Henry VIII: 500th Anniversary Celebration

Henry was the name of eight kings of England. Son of Henry VII, Henry VIII (1491-1547) reigned 1509-47. The great Tudor monarch was a gifted athlete, strong soldier, fine musician and lover of the arts. Behind the caricature, he was a ruler of high intellect, political skill and bold ambition.
He had six wives (Katherine of Aragon, Anne Boleyn, Jane Seymour, Anne of Cleves, Katherine Howard and Katherine Parr). He executed two and divorced two. His first divorce, from Katherine of Aragon, was opposed by the Pope, leading to England’s break from the Roman Catholic Church. During the middle ages there was recurring war between England and Scotland. On 9 September 1513 Henry VIII’s army defeated the Scots at the Battle of Flodden when the Scots invaded England after allying with France.
His desire to make England a notable European power was pursued from 1515 by the English churchman and statesman, Cardinal Thomas Wolsey (1475-1530). Lord Chancellor (1515-29) to the King, Wolsey fell from power after failing to persuade the Pope to permit Henry to divorce Katherine of Aragon, dying on his way to face trial.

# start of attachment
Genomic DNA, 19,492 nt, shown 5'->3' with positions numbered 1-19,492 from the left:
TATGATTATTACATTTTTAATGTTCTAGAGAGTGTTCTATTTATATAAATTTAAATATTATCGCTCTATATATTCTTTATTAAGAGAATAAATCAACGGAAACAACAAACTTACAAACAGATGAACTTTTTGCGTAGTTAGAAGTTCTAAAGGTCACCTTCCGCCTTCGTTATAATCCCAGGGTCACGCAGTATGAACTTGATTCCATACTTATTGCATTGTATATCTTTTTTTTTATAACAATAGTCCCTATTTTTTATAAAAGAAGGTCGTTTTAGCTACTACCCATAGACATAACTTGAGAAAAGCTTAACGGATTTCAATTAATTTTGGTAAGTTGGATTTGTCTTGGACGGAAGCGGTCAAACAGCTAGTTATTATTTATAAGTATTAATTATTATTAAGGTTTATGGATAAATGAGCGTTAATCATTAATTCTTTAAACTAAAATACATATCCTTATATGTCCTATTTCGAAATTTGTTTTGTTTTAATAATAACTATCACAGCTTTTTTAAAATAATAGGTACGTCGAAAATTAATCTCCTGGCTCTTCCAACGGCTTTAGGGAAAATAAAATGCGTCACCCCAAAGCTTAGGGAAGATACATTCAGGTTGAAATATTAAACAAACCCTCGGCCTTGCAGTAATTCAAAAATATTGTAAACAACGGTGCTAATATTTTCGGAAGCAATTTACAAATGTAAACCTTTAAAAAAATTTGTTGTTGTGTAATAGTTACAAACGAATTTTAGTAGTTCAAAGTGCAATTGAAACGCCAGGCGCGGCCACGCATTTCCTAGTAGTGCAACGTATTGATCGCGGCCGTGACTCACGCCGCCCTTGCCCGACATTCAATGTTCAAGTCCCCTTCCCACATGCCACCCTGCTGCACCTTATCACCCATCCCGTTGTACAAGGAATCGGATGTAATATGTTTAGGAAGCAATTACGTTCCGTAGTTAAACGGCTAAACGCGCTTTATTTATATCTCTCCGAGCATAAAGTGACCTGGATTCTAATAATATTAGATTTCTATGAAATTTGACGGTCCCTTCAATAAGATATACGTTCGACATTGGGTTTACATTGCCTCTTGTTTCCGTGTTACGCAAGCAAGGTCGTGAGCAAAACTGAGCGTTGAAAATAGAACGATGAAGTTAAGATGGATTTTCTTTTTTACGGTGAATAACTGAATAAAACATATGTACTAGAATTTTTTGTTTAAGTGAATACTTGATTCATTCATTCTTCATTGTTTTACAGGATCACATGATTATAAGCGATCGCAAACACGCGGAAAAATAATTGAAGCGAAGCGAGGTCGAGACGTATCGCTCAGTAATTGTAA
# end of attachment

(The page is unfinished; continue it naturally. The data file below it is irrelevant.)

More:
Breaking from Rome, in England the Reformation began when Henry VIII was proclaimed supreme head of the English Church by the Act of Supremacy (1534).
Man and Monarch
Major events at the British Library, Hampton Court Palace, Tower of London and Windsor Castle mark the 500th anniversary of Henry VIII’s accession to the throne. A wide range of talks, family activities, live music and debate are part of the programme to commemorate one of England’s most memorable monarchs who shaped the course of English history as no other monarch has done before or since.
The unique exhibition at the British Library Man and Monarch: Henry VIII follows Henry from his infancy through childhood to manhood with sound archives and contributions from historians and others. It includes Henry’s personal Prayer Book, containing his handwritten notes, his marriage contract with Katherine of Aragon, a list of people executed in his reign, including wives, favourites and ministers, and a love letter to Anne Boleyn, concealed in the Vatican for almost five centuries.
Treasures from the British Library’s unrivalled collection of correspondence, key official documents, maps and books are exhibited alongside important loans from other museums and collections, including portraits, tapestries and jewellery.
Together they reveal the extraordinary transformations – personal and political, intellectual and religious, literary, aesthetic and linguistic – that took place during the turbulent life and reign of England’s absolute Tudor monarch, Henry VIII?
Ita Marguet, July 2009
Note: Acknowledgement is given to all sources used in preparation of this text including Man & Monarch: Henry VIII, British Library exhibition (23 April-6 September 2009).